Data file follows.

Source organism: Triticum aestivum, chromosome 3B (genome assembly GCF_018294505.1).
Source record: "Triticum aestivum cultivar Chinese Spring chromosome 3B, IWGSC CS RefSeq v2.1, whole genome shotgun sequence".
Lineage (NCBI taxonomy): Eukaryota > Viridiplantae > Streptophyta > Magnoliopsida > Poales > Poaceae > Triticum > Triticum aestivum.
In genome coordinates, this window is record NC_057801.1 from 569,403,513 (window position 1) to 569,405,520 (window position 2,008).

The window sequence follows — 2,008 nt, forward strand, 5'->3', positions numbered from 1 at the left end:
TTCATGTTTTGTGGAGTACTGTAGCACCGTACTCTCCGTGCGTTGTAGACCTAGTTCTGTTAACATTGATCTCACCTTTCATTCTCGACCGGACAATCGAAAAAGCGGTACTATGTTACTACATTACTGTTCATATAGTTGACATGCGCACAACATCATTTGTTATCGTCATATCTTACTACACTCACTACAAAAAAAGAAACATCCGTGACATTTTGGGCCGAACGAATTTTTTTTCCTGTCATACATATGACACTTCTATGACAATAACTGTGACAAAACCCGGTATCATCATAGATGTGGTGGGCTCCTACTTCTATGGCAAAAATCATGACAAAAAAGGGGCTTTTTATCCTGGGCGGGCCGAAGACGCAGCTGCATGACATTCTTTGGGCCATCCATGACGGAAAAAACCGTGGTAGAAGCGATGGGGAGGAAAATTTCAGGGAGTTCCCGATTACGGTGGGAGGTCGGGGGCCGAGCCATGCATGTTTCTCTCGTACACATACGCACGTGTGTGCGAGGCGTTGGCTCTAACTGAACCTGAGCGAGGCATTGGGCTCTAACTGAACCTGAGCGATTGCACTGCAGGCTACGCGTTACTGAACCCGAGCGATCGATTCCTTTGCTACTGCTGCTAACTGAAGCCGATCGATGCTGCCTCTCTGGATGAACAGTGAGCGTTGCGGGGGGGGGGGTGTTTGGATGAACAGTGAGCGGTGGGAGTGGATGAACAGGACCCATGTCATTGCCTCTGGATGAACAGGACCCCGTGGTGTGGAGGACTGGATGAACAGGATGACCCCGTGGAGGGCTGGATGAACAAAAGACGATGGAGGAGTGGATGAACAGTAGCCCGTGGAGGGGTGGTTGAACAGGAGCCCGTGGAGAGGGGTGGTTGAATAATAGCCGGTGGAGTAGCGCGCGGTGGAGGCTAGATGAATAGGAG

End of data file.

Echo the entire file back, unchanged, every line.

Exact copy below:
Source organism: Triticum aestivum, chromosome 3B (genome assembly GCF_018294505.1).
Source record: "Triticum aestivum cultivar Chinese Spring chromosome 3B, IWGSC CS RefSeq v2.1, whole genome shotgun sequence".
Lineage (NCBI taxonomy): Eukaryota > Viridiplantae > Streptophyta > Magnoliopsida > Poales > Poaceae > Triticum > Triticum aestivum.
In genome coordinates, this window is record NC_057801.1 from 569,403,513 (window position 1) to 569,405,520 (window position 2,008).

The window sequence follows — 2,008 nt, forward strand, 5'->3', positions numbered from 1 at the left end:
TTCATGTTTTGTGGAGTACTGTAGCACCGTACTCTCCGTGCGTTGTAGACCTAGTTCTGTTAACATTGATCTCACCTTTCATTCTCGACCGGACAATCGAAAAAGCGGTACTATGTTACTACATTACTGTTCATATAGTTGACATGCGCACAACATCATTTGTTATCGTCATATCTTACTACACTCACTACAAAAAAAGAAACATCCGTGACATTTTGGGCCGAACGAATTTTTTTTCCTGTCATACATATGACACTTCTATGACAATAACTGTGACAAAACCCGGTATCATCATAGATGTGGTGGGCTCCTACTTCTATGGCAAAAATCATGACAAAAAAGGGGCTTTTTATCCTGGGCGGGCCGAAGACGCAGCTGCATGACATTCTTTGGGCCATCCATGACGGAAAAAACCGTGGTAGAAGCGATGGGGAGGAAAATTTCAGGGAGTTCCCGATTACGGTGGGAGGTCGGGGGCCGAGCCATGCATGTTTCTCTCGTACACATACGCACGTGTGTGCGAGGCGTTGGCTCTAACTGAACCTGAGCGAGGCATTGGGCTCTAACTGAACCTGAGCGATTGCACTGCAGGCTACGCGTTACTGAACCCGAGCGATCGATTCCTTTGCTACTGCTGCTAACTGAAGCCGATCGATGCTGCCTCTCTGGATGAACAGTGAGCGTTGCGGGGGGGGGGGTGTTTGGATGAACAGTGAGCGGTGGGAGTGGATGAACAGGACCCATGTCATTGCCTCTGGATGAACAGGACCCCGTGGTGTGGAGGACTGGATGAACAGGATGACCCCGTGGAGGGCTGGATGAACAAAAGACGATGGAGGAGTGGATGAACAGTAGCCCGTGGAGGGGTGGTTGAACAGGAGCCCGTGGAGAGGGGTGGTTGAATAATAGCCGGTGGAGTAGCGCGCGGTGGAGGCTAGATGAATAGGAG